A Conversation with Bruce West, Author of The True Gospel Preached Here

Bruce West’s color photographs in
The True Gospel Preached Here document the spiritual and creative work of Reverend H.D. Dennis, and his wife, Margaret, a self-proclaimed preacher, artist, and architect in Vicksburg, Mississippi.

The product of twenty years of labor and multiple site visits, West's photographs are both intimate and transparent, tenderly revealing the Reverend and Margaret's love of God and for one another, their commitment to their work, and their shared transformation while aging together. The images offer unique insights into the role of spirituality in southern folk art and creativity and the joys and demands of an ascetic and inspired life.

The True Gospel Preached Here is available this month from UPM.

You are from the Midwest, what inspired you to photograph in Mississippi?

In 1993, I was in desperate need of a good idea for my upcoming sabbatical proposal at Missouri State University. It was my first sabbatical proposal and I was not quite certain how to proceed. I decided to submit a very opened-ended proposal about photographing the landscape and culture of the American South. I came up with this idea because the South was the only region of the United States in which I had never traveled. It was unknown territory for me and, as such, held great intrigue for me.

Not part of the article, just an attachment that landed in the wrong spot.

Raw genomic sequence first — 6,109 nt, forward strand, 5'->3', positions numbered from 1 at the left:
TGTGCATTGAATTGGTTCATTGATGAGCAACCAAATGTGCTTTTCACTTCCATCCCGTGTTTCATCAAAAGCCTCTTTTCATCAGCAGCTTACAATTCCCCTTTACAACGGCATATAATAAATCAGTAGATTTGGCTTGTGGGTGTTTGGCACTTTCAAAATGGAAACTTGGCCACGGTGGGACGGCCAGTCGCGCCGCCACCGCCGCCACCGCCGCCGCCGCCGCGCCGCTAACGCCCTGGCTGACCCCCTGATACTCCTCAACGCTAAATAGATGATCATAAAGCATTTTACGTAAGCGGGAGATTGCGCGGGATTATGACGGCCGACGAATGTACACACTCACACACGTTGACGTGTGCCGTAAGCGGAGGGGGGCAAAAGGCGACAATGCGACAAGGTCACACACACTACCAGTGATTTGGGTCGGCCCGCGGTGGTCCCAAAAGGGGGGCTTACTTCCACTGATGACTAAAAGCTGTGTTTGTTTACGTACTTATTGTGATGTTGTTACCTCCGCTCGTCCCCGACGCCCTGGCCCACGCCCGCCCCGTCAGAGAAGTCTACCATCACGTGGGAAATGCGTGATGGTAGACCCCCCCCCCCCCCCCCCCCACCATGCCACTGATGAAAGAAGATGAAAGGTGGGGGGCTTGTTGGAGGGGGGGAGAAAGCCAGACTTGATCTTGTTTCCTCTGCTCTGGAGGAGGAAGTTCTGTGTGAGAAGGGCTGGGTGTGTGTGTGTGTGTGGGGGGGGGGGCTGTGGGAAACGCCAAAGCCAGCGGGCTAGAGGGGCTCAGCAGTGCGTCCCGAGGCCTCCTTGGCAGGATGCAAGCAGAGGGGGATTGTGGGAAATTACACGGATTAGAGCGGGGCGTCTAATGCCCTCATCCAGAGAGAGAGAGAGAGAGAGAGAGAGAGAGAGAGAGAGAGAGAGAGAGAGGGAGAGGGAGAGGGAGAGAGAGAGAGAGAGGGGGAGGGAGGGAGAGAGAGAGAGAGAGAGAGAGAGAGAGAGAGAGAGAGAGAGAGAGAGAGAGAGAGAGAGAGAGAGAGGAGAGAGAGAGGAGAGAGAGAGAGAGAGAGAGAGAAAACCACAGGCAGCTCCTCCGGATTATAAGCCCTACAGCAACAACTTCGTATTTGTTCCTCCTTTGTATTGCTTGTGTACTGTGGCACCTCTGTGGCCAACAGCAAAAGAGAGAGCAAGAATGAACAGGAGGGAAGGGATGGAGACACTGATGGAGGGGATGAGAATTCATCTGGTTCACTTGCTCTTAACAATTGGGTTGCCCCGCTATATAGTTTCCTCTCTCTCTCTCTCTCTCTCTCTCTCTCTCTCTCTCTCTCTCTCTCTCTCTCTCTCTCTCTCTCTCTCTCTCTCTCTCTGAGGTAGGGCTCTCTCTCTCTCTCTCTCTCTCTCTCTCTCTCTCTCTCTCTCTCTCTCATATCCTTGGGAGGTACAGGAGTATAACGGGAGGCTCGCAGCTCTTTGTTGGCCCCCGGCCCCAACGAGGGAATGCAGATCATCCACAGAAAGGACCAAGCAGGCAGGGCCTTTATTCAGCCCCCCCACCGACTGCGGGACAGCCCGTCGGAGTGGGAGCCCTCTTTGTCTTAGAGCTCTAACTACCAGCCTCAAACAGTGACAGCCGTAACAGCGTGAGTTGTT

I was also inspired by recent photographic books by Birney Imes and Keith Carter as well as my ex-wife’s love of southern literature. When I commenced my project in 1994, I thought I would be traveling and photographing throughout the entire South. My first two trips to Mississippi, however, convinced me that I did not need to travel any further. And it was during my second trip to Mississippi, that I met Reverend H.D. and Margaret Dennis in Vicksburg.

How did you first meet The Reverend and Margaret Dennis?

I was driving along business route 61 along the Mississippi River in Vicksburg and saw Margaret’s Grocery for the first time. I was immediately awestruck by its raw beauty; the brilliant color scheme (red, white, blue, and green), the numerous hand-painted signs displaying quotes from Bible, and the various towers (some more than two stories tall) surrounding the Grocery.

Since it was late in the day, and the Grocery was largely in shadow I waited until the next morning to visit and ask permission to photograph. the Reverend immediately started praying, blessing me, and thanking God for my coming to the Grocery. After thanking him for his blessing, I asked permission to photograph.

The Reverend assured me I could photograph but that he should first discuss “some of his symbolism.” The Reverend insisted that the eastward orientation of the Grocery was auspicious, since all wisdom and knowledge comes from the East. He showed me the tallest tower designed to hold the Ark of the Covenant and the Ten Commandments and elaborated on the significance of various Masonic symbols.

His explanations went on and on, for hours, meshing accounts about his own life, the re-telling of numerous Bible stories, his understanding of ancient history, his assessment of current politics, and more preaching for the betterment of all mankind. I tried to be patient and polite, not wanting to interrupt the flow of the Reverend’s conversation by picking up my camera.